Traditionally, liquid phase RNA isolation methods have used liquid-liquid extraction (i.e., phenol-chloroform) and alcohol precipitation. Perhaps the most commonly used liquid-liquid extraction method is the “acid-guanidinium-phenol” method of Chomczynski and Sacchi (Chomczynski P, Sacchi N., Single-step method of RNA isolation by acid guanidinium thiocyanate-phenol-chloroform extraction, Anal Biochem 162: 156–9 ; U.S. Pat. Nos. 5,945,515, 5,346,994, and 4,843,155). This method comprises: (1) extracting the sample with a guanidinium isothiocyanate (GITC) solution to which an acidic medium, phenol, and chloroform are added consecutively; (2) centrifuging the mixture to separate the phases such that the proteins denatured by the phenol may be removed from the nucleic acids that are found in an intermediate layer; (3) adding an alcohol so as to precipitate and thereby concentrate the RNA; and (4) washing and re-hydrating the purified RNA. Although this method ensures the purification of RNA, it utilizes hazardous reagents such as chloroform and phenol. Precipitation of nucleic acids by cationic detergents is another example of liquid phase technology (U.S. Pat. Nos. 5,985,572; 5,728,822 and 5,010,183 (MacFarlane)). For example, U.S. Pat. No. 5,985,572 discloses a novel method for isolating RNA from biological samples using selected quaternary amine surfactants. A non-hazardous liquid phase purification method was disclosed by Heath (U.S. Pat. No. 5,973,137), which used low pH lysing and precipitation reagents. However, liquid phase methods have serious disadvantages in that they involve tedious precipitation steps, and are consequently difficult to automate. Thus, the need for high-throughput RNA purification has led to the development of solid phase methods.
As with liquid phase purification, conventional solid phase methods have been developed to generate highly purified RNA. Generally, these methods require four general steps: lysing cells or viral coats to release RNA; binding the released RNA to a solid support; washing away impurities; and then eluting the purified RNA. The first two steps, lysing the cells or viral coats and binding the released RNA, have traditionally required hazardous reagents.
For solid phase nucleic acid isolation methods, many solid supports have been used including membrane filters, magnetic beads, metal oxides, and latex particles. Probably the most widely used solid supports are silica-based particles (see, e.g., U.S. Pat. No. 5,234,809 (Boom et al.); International Publication No. WO 95/01359 (Colpan et al.); U.S. Pat. No. 5,405,951 (Woodard); International Publication No. WO 95/02049 (Jones); WO 92/07863 (Qiagen GmbH). One method for binding nucleic acids to silica is by the use of chaotropic agents. For example, the method disclosed in U.S. Pat. No. 5,234,809 (Boom et al.) uses a high concentration chaotropic solution such as guanidine isothiocyanate to bind DNA to silica particles and requires six centrifugation steps and five reagents to purify DNA from whole blood.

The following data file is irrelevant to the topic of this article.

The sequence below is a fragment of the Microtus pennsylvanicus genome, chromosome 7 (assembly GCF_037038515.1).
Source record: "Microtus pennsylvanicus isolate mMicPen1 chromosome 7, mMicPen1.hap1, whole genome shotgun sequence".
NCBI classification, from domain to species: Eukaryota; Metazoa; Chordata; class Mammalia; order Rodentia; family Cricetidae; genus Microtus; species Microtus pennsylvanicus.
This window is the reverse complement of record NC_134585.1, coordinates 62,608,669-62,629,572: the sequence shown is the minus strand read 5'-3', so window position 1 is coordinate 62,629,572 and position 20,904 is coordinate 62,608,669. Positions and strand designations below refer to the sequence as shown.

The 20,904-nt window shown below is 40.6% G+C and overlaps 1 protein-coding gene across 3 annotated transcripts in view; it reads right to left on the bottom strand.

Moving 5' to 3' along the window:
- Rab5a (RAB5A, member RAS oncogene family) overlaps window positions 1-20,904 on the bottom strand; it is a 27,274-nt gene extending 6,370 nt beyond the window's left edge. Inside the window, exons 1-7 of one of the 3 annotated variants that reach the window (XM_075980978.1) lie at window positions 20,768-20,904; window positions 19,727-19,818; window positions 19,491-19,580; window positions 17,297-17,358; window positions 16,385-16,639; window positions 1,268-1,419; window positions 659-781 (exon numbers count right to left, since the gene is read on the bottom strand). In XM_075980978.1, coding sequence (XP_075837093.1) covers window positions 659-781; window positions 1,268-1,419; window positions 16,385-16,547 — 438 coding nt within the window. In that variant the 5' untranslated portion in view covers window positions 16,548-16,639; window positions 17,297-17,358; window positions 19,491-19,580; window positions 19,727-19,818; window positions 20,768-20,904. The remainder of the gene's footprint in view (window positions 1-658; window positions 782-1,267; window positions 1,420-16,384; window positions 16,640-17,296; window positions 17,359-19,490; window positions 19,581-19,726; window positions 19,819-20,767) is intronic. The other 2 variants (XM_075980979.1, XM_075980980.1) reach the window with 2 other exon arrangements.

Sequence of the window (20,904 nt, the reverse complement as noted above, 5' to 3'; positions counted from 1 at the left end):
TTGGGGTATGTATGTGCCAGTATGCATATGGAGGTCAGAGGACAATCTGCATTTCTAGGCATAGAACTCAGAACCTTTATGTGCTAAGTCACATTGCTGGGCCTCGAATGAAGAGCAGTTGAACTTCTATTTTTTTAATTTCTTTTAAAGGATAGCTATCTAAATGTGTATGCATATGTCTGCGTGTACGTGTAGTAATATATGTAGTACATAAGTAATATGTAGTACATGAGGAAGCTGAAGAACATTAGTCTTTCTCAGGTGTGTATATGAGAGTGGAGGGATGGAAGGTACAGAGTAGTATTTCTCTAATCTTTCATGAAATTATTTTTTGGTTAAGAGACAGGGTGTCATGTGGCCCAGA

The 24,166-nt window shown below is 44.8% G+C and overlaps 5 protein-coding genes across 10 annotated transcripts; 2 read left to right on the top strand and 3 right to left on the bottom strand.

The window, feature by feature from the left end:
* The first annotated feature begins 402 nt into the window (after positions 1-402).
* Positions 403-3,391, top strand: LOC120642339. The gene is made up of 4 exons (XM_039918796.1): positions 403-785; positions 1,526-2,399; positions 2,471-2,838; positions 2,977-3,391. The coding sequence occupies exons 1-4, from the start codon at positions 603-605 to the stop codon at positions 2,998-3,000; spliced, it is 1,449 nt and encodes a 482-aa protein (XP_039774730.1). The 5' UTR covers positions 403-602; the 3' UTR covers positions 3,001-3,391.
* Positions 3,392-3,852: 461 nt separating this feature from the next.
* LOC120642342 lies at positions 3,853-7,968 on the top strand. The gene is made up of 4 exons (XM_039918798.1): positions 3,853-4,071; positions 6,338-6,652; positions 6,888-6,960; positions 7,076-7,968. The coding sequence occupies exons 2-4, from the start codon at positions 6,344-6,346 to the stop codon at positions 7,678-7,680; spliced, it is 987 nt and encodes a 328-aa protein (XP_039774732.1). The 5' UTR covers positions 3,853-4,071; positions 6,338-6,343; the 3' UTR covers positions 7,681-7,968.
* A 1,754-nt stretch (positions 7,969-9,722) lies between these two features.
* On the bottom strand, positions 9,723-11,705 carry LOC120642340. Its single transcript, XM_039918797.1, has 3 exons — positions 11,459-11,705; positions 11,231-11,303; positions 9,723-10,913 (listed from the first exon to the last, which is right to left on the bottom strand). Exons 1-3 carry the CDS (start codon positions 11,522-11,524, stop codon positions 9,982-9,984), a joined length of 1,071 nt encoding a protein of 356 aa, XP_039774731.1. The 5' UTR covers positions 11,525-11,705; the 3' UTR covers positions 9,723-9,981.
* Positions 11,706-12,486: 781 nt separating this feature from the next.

Polycationic solid supports have also been used in the purification of nucleic acids from solutions containing contaminants. See U.S. Pat. No. 5,599,667 (Arnold et al.). Polycationic supports selectively adsorb nucleotide multimers based on their size, the larger multimers having a higher affinity for the polycationic support than the smaller ones. This method is based largely on the affinity between positively charged cationic solid supports and negatively charged phosphate backbones of nucleotides. Larger nucleotide multimers have higher charges and will consequently bind preferentially over smaller nucleotide multiniers. Thus, the method of Arnold is suited to the isolation of nucleotide multimers based on size rather than the isolation of all types of RNA from crude biological materials. Furthermore, the method of Arnold limits itself to the use of polycationic supports composed of cations such as ammonium, immonium and guanidinium ions.
The use of chaotropic salts for the binding and purification of RNA is well known in the art. In one method, See U.S. Pat. No. 5,990,302 (Kuroita et al.), the biological material is lysed in an acidic solution containing a lithium salt and a chaotropic agent such as guanidinium isothiocyanate (GITC), after which the RNA is brought into contact with a nucleic acid-binding carrier such as silica. The RNA is subsequently purified by eluting it from the silica in a low ionic-strength buffer. This method is disadvantageous in its use of hazardous substances such as the chaotropic salt, guanidine isothiocyanate.